By David Lawder
WASHINGTON (Reuters) -The U.S. Treasury on Tuesday said no major trading partners appeared to be manipulating their currencies, but it put Vietnam back onto a foreign exchange "monitoring list," while removing Switzerland and South Korea from the same scrutiny.
The Treasury's semi-annual currency report for the four quarters ended June 2023 showed that Vietnam, China, Germany, Malaysia, Singapore, and Taiwan were included on its monitoring list.
These countries exceeded two of three thresholds: a trade surplus with the U.S. above $15 billion, a high global current account surplus above 3% of gross domestic product, and persistent net foreign currency purchases exceeding 2% of GDP over a year.
The Treasury said Vietnam was returned to the monitoring list after its global current account surplus shot up to 4.7% of GDP during the monitoring period. Vietnam's exports have grown rapidly in recent years as companies shift some production to the fast-growing Southeast Asian country from China.
Vietnam's central bank said in a statement on Wednesday it will maintain close contact with, and establish regular and effective dialogues with the U.S. Treasury to "address arising issues in a timely manner."
Switzerland and South Korea were taken off the monitoring list after they met only one criterion for two monitoring periods in a row.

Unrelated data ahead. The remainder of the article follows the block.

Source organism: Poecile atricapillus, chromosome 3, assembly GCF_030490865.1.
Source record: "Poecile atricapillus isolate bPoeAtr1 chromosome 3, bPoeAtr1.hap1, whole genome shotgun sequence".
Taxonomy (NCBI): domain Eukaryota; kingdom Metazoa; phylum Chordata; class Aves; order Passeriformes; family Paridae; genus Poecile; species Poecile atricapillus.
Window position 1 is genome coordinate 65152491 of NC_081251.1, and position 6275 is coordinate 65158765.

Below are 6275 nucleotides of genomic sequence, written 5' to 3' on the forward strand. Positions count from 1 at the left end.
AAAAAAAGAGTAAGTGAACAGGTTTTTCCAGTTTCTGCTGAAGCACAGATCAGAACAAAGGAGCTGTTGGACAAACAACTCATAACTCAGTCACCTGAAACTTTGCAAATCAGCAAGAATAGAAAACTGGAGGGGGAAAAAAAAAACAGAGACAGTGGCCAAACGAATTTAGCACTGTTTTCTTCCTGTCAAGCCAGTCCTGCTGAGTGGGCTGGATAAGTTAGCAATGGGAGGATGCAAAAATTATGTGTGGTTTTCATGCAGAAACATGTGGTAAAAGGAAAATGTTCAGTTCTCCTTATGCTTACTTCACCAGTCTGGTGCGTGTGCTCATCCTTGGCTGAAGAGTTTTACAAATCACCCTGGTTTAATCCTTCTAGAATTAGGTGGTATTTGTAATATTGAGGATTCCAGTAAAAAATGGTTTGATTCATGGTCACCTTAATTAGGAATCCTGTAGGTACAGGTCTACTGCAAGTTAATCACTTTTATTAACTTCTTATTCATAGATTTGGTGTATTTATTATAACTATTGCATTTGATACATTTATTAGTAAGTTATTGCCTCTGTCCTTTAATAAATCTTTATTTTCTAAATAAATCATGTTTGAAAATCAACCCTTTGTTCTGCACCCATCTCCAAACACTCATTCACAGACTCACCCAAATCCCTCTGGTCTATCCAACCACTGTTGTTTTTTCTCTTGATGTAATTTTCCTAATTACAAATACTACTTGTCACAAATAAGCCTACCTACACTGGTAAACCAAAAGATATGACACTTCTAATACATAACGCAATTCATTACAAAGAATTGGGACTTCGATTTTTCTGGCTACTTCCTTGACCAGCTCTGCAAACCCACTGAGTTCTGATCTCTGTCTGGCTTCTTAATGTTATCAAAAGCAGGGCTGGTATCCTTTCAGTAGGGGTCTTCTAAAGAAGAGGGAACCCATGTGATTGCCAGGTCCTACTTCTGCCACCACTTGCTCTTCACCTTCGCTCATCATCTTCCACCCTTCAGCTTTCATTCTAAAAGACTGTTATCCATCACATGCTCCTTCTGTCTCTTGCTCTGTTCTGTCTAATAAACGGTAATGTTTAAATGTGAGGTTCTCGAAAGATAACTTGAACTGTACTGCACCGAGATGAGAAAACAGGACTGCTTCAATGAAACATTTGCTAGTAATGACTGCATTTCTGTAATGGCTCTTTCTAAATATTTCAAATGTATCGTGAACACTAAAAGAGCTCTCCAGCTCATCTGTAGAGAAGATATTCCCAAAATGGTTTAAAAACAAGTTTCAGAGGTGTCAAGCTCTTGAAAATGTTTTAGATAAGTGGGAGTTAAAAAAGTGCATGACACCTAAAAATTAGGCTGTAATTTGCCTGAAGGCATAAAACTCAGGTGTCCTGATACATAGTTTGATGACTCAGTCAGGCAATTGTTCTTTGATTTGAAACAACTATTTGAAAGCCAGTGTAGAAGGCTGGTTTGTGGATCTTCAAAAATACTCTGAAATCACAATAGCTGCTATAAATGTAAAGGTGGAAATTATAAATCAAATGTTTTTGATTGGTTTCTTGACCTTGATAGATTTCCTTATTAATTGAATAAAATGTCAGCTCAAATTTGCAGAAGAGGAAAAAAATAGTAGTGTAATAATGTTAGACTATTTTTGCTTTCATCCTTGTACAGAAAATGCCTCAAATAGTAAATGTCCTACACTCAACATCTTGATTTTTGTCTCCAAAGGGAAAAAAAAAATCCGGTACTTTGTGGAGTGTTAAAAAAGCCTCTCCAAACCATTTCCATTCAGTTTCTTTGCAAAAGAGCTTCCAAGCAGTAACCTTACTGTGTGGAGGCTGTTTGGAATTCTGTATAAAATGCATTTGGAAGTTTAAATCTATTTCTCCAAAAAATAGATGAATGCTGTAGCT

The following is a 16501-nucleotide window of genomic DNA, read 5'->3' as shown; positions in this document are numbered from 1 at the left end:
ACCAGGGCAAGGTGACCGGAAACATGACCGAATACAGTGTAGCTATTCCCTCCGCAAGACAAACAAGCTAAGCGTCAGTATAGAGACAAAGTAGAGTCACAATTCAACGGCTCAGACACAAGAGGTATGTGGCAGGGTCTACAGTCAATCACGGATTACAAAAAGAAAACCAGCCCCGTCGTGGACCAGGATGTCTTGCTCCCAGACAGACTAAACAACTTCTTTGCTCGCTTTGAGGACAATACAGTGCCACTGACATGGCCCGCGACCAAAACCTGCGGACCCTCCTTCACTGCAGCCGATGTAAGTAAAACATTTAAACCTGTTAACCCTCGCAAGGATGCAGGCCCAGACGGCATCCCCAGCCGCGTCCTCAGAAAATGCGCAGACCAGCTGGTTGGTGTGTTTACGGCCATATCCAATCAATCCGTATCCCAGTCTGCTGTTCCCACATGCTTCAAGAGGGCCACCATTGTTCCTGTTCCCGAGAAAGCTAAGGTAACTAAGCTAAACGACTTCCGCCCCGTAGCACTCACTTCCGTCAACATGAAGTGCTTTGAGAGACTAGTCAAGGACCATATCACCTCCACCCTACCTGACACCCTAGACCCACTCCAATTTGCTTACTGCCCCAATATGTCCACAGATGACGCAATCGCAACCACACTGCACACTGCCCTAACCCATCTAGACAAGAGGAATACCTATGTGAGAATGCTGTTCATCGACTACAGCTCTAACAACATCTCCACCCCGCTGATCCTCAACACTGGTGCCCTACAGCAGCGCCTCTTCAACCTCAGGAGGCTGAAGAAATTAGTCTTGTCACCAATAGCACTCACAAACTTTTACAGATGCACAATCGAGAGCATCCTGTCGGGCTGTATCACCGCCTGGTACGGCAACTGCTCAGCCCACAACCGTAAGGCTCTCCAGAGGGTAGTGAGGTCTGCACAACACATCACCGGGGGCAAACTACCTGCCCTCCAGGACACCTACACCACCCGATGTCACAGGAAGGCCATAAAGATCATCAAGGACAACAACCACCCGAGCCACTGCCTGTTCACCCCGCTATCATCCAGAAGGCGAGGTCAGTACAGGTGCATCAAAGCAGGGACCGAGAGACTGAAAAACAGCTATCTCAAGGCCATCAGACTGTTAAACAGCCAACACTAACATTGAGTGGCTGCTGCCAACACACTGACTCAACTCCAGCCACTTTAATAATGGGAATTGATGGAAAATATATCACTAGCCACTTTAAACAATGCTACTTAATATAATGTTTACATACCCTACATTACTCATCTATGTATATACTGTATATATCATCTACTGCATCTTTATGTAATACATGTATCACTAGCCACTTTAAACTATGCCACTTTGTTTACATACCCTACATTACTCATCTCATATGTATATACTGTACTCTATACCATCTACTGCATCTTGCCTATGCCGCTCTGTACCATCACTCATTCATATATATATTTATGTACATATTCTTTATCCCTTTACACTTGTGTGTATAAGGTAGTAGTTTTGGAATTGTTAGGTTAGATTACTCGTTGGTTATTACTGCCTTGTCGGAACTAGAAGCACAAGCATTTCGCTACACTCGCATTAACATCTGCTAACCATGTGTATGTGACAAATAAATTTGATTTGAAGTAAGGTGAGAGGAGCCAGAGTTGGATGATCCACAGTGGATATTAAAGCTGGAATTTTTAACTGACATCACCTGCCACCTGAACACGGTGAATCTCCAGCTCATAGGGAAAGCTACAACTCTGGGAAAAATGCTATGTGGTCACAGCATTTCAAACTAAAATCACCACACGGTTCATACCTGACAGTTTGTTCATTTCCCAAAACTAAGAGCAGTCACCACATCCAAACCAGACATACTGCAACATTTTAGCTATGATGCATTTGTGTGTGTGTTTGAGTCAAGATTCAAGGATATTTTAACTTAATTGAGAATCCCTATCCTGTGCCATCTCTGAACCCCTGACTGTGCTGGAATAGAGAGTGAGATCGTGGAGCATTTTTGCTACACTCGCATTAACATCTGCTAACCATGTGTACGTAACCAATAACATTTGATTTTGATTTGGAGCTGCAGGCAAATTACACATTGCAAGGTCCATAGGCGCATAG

Former U.S. President Donald Trump's administration at the end of 2020 declared both Vietnam and Switzerland as currency manipulators due to their currency interventions, a move that launched intensive engagement between the U.S. Treasury and Swiss and Vietnamese authorities.
A U.S. Treasury official said that Vietnam does not appear to be "slipping" in its foreign exchange practices nor in its engagement with U.S. authorities on currency issues.
There have been some interventions in the foreign exchange markets, notably by Japan, but the Treasury official said these have been aimed at propping up currency values against the dollar, rather than pushing them down for an export advantage.
The official said China remains on the monitoring list due to lack of transparency for its foreign exchange practices, including on the methods and manner of interventions in its yuan currency. The Treasury has estimated China intervened to support the yuan in the latest monitoring period, but not to levels that would trigger any thresholds.
(Reporting by David Lawder; Editing by Paul Simao and Lincoln Feast.)